Research firm Morning Consult reported that 28% of recent survey respondents said they were more likely to become a Prime member, which costs $99 annually, because of the planned merger, while 39% said they hold a more favorable view of Whole Foods now than they did before. Morning Consult released the findings of a survey it conducted on 2,000 U.S. consumers on Tuesday, June 27, in response to Amazon's $13.7 billion acquisition of Whole Foods.
Already, 42% of respondents said they have used AmazonFresh, the e-commerce conglomerate's grocery delivery service, which was folded into Prime last year, while only 12% have used online grocer Peapod and another 12% have used Instacart, which Whole Foods currently partners with.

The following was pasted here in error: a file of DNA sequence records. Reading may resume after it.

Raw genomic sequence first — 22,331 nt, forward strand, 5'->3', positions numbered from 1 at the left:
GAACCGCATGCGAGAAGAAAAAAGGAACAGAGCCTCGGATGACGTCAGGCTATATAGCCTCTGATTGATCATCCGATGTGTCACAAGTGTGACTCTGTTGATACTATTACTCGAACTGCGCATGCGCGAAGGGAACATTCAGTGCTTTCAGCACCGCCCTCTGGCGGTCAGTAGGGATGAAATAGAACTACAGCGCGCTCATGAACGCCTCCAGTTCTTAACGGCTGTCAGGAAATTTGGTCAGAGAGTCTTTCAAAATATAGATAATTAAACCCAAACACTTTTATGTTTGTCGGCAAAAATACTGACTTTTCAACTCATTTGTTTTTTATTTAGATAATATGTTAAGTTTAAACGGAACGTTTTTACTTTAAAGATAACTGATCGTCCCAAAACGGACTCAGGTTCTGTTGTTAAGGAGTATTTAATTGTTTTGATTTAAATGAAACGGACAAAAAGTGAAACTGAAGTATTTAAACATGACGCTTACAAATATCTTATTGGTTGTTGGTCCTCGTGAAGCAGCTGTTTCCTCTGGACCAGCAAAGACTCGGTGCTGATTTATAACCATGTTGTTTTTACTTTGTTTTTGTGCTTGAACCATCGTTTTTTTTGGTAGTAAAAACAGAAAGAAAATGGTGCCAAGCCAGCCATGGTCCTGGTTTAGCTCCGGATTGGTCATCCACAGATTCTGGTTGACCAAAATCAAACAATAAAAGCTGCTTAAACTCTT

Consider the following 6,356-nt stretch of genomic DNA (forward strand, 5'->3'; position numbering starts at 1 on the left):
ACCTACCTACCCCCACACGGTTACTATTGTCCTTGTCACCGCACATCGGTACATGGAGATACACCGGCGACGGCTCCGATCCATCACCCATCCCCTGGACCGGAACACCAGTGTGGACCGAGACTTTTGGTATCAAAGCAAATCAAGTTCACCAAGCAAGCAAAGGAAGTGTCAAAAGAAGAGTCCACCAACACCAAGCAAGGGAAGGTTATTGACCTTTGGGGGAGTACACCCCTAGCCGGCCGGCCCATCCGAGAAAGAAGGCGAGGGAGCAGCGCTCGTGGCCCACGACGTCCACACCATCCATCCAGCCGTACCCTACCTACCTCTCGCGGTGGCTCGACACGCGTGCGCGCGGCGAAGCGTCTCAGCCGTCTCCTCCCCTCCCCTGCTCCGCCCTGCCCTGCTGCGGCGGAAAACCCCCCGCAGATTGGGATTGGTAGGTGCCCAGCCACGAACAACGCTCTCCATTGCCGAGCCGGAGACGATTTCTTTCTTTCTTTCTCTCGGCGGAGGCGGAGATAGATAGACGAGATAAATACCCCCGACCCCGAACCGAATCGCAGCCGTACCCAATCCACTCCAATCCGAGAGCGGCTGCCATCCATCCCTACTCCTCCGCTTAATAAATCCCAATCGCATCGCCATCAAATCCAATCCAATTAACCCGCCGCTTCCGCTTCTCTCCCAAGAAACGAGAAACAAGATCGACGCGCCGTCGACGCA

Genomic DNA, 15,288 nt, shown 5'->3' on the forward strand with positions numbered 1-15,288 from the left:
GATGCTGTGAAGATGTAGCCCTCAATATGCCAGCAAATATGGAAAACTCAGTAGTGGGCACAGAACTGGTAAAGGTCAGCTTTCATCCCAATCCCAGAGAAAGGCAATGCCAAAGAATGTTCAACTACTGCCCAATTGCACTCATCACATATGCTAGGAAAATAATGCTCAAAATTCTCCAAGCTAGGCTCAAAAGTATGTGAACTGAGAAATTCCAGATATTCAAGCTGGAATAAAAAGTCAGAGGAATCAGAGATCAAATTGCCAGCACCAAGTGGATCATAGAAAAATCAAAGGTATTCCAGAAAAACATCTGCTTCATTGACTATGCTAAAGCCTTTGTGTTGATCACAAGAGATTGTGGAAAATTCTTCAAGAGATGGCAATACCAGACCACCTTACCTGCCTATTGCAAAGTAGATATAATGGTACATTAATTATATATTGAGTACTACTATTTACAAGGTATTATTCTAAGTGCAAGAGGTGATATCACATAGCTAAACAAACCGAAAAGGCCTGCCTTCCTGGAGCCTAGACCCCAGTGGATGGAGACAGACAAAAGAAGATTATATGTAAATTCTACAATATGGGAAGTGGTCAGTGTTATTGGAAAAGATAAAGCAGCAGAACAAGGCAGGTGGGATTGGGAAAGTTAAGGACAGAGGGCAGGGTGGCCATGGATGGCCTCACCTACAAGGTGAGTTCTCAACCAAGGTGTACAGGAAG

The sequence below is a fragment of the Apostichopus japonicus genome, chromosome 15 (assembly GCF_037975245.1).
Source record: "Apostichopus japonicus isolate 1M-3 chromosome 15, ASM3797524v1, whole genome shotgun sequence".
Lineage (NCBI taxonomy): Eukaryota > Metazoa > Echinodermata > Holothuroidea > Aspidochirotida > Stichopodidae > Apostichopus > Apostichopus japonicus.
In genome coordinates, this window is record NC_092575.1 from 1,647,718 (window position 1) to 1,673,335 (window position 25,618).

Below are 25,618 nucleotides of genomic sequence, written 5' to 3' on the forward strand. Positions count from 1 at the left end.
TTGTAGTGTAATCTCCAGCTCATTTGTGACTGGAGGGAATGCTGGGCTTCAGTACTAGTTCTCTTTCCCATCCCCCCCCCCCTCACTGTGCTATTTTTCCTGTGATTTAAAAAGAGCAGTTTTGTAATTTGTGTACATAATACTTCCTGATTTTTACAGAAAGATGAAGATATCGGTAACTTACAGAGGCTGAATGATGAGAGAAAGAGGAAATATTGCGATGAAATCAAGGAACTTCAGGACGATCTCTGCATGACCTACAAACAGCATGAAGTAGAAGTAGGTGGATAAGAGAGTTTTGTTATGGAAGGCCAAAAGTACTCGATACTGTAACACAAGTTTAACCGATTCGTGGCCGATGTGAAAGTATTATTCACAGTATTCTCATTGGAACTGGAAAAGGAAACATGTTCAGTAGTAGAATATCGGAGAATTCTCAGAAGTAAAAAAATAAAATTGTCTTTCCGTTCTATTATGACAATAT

The NPD Group recently reported that 52% of Americans who buy their groceries online use Amazon, and that 20 million consumers in the U.S. are planning to boost their virtual food shopping over the next six months.
Still, only 7% of consumers in the U.S. actually bought their groceries online in May, NPD said.
Morning Consult found that consumers are more willing to buy nonperishable items online, with 64% of e-commerce grocery sales going to toiletries.
Information and technology platform BigCommerce reported today that 96% of Americans have made some sort of online purchase.
Stacy Mitchell, co-director of the Institute for Local Self-Reliance and co-author of "Amazon's Stranglehold," recently told TheStreet that one-fifth of the $3.6 trillion retail market in the U.S. is set to shift online, and Amazon is already on track to capture two-thirds of that share.
As of Monday, June 26, 83% of Americans hold a positive view of Amazon, according to Morning Consult.
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